Newsletter - April 2023
Predictions for this year’s mortgage rates and real estate trends shifted this week after the second-largest and third-largest bank failures in history occurred. Investors quickly withdrew their funds from banks across the country causing changes in the Fed’s plans to reduce inflation.
The Federal Reserve had planned on making large rate hikes earlier this year, but it seems they are now taking a more versatile approach to tackling the economic crisis. On Wednesday, the Federal Reserve decided to raise the federal funds rate by 25 basis points to 4.75%-5% - its ninth consecutive rate hike.
"The collapse of two large banks drives home that we do have problems in the banking system, which could get worse if the Fed moves too aggressively going forward," Dean Baker, senior economist with the Center for Economic and Policy Research, said in an email last week.
The Fed also reported they may be at the end of their rate hike cycle. The two bank failures and resulting panic may have naturally reduced inflation a bit for the time being.
While neither the bank failures nor the Fed’s rate hikes have a direct impact on mortgage rates, the rates are indirectly affected by the health of the broader financial system.
Mortgage rates fell right after the banks began collapsing in early March. In November of 2022, mortgage rates were at an average of 7.08%, and by now they have fallen down to 6.3%.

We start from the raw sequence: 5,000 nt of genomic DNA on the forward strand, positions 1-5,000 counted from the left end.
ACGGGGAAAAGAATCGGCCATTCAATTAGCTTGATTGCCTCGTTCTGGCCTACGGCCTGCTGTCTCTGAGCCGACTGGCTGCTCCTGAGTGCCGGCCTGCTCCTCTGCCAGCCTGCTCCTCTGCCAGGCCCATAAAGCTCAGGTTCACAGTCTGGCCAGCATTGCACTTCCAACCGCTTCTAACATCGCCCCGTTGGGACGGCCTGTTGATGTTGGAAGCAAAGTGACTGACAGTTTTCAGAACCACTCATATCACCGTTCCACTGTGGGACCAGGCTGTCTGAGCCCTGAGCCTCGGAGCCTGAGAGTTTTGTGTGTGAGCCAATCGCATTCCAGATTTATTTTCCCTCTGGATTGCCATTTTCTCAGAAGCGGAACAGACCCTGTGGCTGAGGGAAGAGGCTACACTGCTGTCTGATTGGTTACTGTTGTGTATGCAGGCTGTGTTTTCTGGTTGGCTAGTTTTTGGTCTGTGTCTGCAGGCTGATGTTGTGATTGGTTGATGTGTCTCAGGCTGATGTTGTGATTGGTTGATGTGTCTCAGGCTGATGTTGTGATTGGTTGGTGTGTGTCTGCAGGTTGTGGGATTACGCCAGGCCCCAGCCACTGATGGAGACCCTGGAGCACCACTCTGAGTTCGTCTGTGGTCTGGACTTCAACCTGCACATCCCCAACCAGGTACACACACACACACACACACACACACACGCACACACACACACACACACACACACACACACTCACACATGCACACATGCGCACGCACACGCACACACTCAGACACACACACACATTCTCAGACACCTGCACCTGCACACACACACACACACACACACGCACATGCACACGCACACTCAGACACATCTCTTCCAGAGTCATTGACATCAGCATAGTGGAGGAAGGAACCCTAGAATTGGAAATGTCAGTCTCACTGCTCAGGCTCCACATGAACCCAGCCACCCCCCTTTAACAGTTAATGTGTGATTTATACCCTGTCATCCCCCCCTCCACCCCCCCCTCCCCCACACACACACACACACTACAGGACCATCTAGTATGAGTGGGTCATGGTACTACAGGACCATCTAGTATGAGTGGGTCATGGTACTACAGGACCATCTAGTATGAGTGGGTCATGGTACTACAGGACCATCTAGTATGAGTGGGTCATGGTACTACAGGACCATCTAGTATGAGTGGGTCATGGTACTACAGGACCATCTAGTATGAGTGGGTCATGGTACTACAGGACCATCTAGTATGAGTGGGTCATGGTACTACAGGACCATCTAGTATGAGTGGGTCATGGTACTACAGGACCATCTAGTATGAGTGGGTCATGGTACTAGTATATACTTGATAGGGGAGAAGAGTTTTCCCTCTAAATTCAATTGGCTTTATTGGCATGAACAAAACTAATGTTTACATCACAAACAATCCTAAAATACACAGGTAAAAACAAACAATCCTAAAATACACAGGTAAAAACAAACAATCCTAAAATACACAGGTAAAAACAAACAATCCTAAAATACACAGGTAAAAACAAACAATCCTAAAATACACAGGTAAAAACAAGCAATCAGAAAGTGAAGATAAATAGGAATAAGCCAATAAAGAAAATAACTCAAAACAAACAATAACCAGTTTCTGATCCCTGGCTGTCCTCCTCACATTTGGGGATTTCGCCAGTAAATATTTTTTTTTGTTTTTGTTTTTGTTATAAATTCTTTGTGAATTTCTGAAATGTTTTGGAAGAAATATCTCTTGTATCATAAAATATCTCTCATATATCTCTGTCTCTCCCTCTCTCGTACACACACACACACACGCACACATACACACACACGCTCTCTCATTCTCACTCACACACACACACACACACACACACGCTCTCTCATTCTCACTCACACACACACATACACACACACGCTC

Moving forward, analysts are predicting that mortgage rates will fall even lower throughout the rest of the year as the economy slows down. Then home purchases should pick back up again to usual speed.
“Homebuyers in 2023 have shown themselves to be quite sensitive to any changes in mortgage rates,” Mike Fratantoni, Mortgage Bankers Association senior vice president and chief economist, said.
Even though these rates are expected to continue to fall in the oncoming months, tighter credit conditions from lenders due to the bank failures should limit any dramatic plunges.
The Mortgage Bankers Association forecasts that mortgages with a 30-year fixed rate will fall to around 5.3% by the end of 2023.
Yet, these are merely predictions and rates will continue to be volatile until the industry and the economy stabilizes. For now inflation remains elevated.
Hannah Jones, an economic data analyst at Realtor.com, added that the good news is that the continued strength of the job market means that both sellers and buyers are in a favorable financial position heading into the spring housing market.
The number of home sales increased recently in February, climbing 14.5% month over month, for the first time in a year according to the National Association of Realtors.
The demand for housing is still very strong, and that will continue as housing inventory remains low. But home buyers may not have the luxury of waiting for that ideal interest rate they desire.
“Home buyers should accept that if they wait for interest rates to fall substantially, they might wait longer than they expect,” Holden Lewis, home and mortgage expert at NerdWallet, said.
Be prepared for any outcome in the housing market, and keep following us for more key financial information. Blue Streak Doc is available to manage your document retrieval and property reports to help protect your portfolio. Give us a try and get your 5th order FREE!
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